This scanning electron microscope image shows SARS-CoV-2 (yellow)—also known as 2019-nCoV, the virus that causes COVID-19—isolated from a patient in the U.S., emerging from the surface of cells (blue/pink) cultured in the lab. (Courtesy of NIAID-RML)

Gov. Kate Brown issued an executive order Sunday prohibiting law enforcement officers from acting upon eviction notices for not paying rent. The order cited “a significant economic downturn” and public health concerns if evicted Oregonians were not able to socially isolate in their homes.

While the order prohibits evictions for rent, it does not prevent law enforcement from enforcing evictions for other offenses, such as domestic assault.

Unemployment was at a record low of 3.3% in January and February of this year according to Oregon Employment Department data. But as COVID-19 led to shutdowns across many industries, from restaurants to theaters, unemployment insurance claims shot upward; from March 15 to March 17, claims rose from 800 to 18,500, the Oregon Employment Department said in a press release.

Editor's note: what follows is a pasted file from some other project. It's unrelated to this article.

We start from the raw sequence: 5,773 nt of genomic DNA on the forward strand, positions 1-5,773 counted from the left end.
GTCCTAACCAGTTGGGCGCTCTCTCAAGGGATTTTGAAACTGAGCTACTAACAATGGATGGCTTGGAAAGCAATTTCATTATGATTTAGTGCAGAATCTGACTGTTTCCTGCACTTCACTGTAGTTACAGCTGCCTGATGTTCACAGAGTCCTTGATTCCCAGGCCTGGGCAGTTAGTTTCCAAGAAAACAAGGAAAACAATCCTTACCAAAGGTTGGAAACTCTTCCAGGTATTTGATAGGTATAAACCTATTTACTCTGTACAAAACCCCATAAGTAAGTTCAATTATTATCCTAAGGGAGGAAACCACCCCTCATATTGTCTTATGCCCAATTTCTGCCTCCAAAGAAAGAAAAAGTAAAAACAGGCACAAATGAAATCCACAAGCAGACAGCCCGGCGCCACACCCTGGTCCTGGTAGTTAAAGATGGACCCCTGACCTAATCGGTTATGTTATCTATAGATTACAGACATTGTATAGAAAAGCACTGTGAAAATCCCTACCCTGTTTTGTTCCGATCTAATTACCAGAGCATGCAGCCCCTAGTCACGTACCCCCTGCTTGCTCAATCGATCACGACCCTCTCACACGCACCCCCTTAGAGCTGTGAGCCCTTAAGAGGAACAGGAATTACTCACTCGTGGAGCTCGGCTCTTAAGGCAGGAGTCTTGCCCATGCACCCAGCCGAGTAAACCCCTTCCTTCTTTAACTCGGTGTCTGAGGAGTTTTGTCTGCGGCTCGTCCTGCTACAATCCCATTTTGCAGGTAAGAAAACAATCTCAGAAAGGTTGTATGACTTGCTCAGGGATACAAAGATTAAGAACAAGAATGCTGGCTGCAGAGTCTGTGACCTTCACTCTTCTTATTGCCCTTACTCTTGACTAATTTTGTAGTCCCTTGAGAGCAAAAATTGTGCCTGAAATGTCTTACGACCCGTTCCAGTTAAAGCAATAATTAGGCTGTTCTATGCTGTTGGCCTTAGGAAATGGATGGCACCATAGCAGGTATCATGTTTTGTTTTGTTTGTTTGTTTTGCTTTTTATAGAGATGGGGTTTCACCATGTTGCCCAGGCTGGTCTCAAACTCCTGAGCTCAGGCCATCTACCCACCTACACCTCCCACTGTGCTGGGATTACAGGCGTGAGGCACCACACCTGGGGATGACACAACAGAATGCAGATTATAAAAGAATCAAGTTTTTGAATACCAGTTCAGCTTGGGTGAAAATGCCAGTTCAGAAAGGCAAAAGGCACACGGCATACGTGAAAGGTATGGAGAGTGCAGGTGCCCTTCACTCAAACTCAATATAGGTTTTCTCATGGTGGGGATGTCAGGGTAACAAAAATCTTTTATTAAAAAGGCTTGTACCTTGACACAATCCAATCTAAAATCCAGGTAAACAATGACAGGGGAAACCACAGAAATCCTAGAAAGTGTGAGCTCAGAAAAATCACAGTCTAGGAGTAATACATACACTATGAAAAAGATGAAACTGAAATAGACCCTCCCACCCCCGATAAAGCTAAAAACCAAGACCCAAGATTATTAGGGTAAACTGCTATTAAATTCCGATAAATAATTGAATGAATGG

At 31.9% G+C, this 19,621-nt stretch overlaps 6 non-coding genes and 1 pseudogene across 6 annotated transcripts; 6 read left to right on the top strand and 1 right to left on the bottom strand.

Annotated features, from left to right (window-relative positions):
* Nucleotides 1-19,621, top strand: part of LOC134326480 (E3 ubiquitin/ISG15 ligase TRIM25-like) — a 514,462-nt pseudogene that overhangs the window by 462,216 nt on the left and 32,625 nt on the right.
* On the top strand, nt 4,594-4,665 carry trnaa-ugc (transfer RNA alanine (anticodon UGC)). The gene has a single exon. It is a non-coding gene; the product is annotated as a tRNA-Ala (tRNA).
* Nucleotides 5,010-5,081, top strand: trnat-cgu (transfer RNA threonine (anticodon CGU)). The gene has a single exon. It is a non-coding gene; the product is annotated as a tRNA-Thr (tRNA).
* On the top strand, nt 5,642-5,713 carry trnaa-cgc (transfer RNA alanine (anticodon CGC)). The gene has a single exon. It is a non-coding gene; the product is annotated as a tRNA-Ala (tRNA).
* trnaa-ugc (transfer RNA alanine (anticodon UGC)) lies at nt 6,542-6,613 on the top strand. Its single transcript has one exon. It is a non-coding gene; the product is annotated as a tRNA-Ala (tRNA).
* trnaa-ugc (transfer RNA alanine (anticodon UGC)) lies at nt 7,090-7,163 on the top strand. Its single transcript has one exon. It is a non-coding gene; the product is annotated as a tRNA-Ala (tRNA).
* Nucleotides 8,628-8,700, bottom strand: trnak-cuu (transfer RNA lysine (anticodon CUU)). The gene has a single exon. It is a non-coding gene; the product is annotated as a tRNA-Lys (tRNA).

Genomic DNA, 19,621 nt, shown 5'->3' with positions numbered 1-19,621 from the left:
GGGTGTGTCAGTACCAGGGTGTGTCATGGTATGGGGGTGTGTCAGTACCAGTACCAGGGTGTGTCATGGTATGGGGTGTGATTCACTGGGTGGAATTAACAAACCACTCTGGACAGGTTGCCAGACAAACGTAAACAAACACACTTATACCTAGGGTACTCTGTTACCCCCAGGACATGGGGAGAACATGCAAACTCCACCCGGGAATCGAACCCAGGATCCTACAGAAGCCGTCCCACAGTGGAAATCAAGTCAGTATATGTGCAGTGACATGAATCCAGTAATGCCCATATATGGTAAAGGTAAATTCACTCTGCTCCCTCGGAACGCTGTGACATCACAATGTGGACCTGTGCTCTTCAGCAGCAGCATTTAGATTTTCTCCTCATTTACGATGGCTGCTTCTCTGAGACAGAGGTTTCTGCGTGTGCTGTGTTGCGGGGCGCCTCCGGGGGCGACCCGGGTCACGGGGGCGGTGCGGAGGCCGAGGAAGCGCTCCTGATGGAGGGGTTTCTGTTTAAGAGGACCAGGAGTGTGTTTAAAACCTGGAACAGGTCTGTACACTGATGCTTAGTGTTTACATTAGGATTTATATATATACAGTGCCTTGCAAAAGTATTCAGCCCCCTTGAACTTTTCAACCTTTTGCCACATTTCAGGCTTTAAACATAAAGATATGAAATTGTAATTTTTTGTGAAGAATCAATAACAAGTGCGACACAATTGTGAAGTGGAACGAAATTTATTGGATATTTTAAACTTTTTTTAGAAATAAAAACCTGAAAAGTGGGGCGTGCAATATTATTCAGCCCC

The spike in Oregon’s unemployment isn’t unique. On March 17, U.S. Treasury Secretary Steven Mnuchin warned that the COVID-19 pandemic could drive unemployment nationwide as high as 20% if action isn’t taken, though in an interview with CNBC the following day he said, “we’re not going to let that happen.”

Amidst the economic uncertainty of the pandemic, federal, state and local lawmakers are suspending evictions and foreclosures. Multnomah County and the city of Portland halted evictions for non-payment of rent on Mar. 17, according to reporting by KATU. A day later, President Trump announced at a White House press briefing that those living in properties owned by the U.S. Department of Housing and Urban Development are protected from evictions until May 1, 2020.